Jenné Leigh

Gemini Design System


Research, UI, UX, Visual

Rumbleship Finacial

Gemini Design System

Rumbleship's design system and component library



  • building our product with consistency from the get-go
  • push out design quickly at a high fidelity

The first version of our design system, creatively named Design Kit, met these two goal just fine, but it had a lot of hidden flaws. Because many of the components were designed on an as-needed basis, the consistency was...inconsistent. There were other elements that, while working perfectly on a single screen, when opened up to a system-level, were lacking in both function and appearance.

I decided to start over from basically scratch, taking what I learned from building out Design Kit and applying it to a new, more thoughtfully constructed system.

Table of design system audit results


I audited a swath of design systems to get a sense of what components a fledgling design system would need.

I also tracked, in greater detail, the fonts and colors used by each system, as I felt that was the area where our previous system struggled the most.

Gemini text scale


Type and Colors

I started with type and colors. I tried out multiple new font variations, but eventually decided to stick with our established brand font of Freight Sans Pro. Freight Sans Pro was not the best font for long strings of letters and numbers (of which our product featured many) so I added on a monospaced font, Anonymous Pro, for use in these situations

Gemini color palette

I knew I wanted to stick with the primary/secondary brand colors of Purple and Plum, but even those needed slight tweaks. I added in a second primary Blue.

Inspired by The Guardian's color system, I switch to only having one primary color with three tints. The exception was for Grey, which I kept at 10 shades, from white to black, because I wanted to have more flexibility in that space

The rules for the colors are as follows:

  • purple is for emphasis
  • blue is for links
  • green is for success
  • yellow is for warnings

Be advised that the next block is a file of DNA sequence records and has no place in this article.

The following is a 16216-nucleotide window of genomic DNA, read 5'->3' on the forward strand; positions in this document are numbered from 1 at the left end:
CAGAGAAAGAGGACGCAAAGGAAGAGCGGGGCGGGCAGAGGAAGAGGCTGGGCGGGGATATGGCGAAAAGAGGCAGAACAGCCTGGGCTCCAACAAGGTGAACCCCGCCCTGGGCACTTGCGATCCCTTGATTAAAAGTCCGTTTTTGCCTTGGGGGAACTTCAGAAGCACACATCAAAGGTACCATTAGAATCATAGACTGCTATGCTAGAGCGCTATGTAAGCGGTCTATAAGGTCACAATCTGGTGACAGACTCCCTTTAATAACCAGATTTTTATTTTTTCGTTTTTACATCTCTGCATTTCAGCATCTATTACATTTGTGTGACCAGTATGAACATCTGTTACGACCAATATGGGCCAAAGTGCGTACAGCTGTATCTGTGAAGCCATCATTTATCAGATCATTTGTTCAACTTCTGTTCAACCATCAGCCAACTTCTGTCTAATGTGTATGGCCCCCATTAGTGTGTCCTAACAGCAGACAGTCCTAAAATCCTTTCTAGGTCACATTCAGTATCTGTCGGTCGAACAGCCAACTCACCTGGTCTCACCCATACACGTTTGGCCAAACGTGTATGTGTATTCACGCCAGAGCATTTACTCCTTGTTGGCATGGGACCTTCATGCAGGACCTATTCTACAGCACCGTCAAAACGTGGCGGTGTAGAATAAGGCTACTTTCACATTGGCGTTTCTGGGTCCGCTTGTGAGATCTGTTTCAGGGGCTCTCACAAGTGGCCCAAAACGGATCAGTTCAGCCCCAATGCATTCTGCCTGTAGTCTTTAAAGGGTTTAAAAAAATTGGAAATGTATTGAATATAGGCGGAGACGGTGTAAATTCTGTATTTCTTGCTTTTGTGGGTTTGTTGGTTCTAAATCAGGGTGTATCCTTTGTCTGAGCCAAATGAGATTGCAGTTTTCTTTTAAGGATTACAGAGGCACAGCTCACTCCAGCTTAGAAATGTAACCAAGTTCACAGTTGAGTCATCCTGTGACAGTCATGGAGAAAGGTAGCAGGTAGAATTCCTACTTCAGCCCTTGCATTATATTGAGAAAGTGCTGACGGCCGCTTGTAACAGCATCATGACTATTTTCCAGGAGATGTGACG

• red is for errors
  • plum, orange, teal and pink are for illustrations and use in marketing materials

I did also create one "special" shade, background that is used in one place and one place only (bet you can never guess where?). The lighter shades of grey were just too cold when used as a full background color, so I made an extra light shade of plum to use instead.

Button components Form components Alert components


Buttons and form inputs have rounded corners that are 3/8ths of their height. That proportion is double the 3/16ths scale used for the font sizes. I thought that was a nice little touch to keep everything feeling harmonious.

I also integrated icons more heavily into the components, to add a secondary bit of communication about functionality.

Sample illustrations for the Gemini design system


While the illustrations I created for our dashboard were not strictly part of the design system, I did develop a few general rules to keep their look consistent and on brand.

  • All colors should be the brand colors (with tints allowed)
  • All blacks are set at grey-100
  • Skin tones are exempt from the color restrictions, all hair should be grey-100
  • Background elements should, in general, be lighter than the foreground characters
  • All characters wear "jumpsuits", meaning all their outfits should be from the same general 2-3 color sets, with patterns used to differentiate between top and bottoms

Final Thoughts

When you're working on a design system for a small company and a new product, the process is a lot less complicated than when you are overhauling a legacy project and have to bring a whole slew of designers and devs into sync.

Most of the work on Gemini was done solo. But once I debuted the system (to company-wide acclaim), we were actually able to get Gemini up and running on our Pay flow within a week. Moving the rest of our dashboards onto Gemini only took a few more weeks.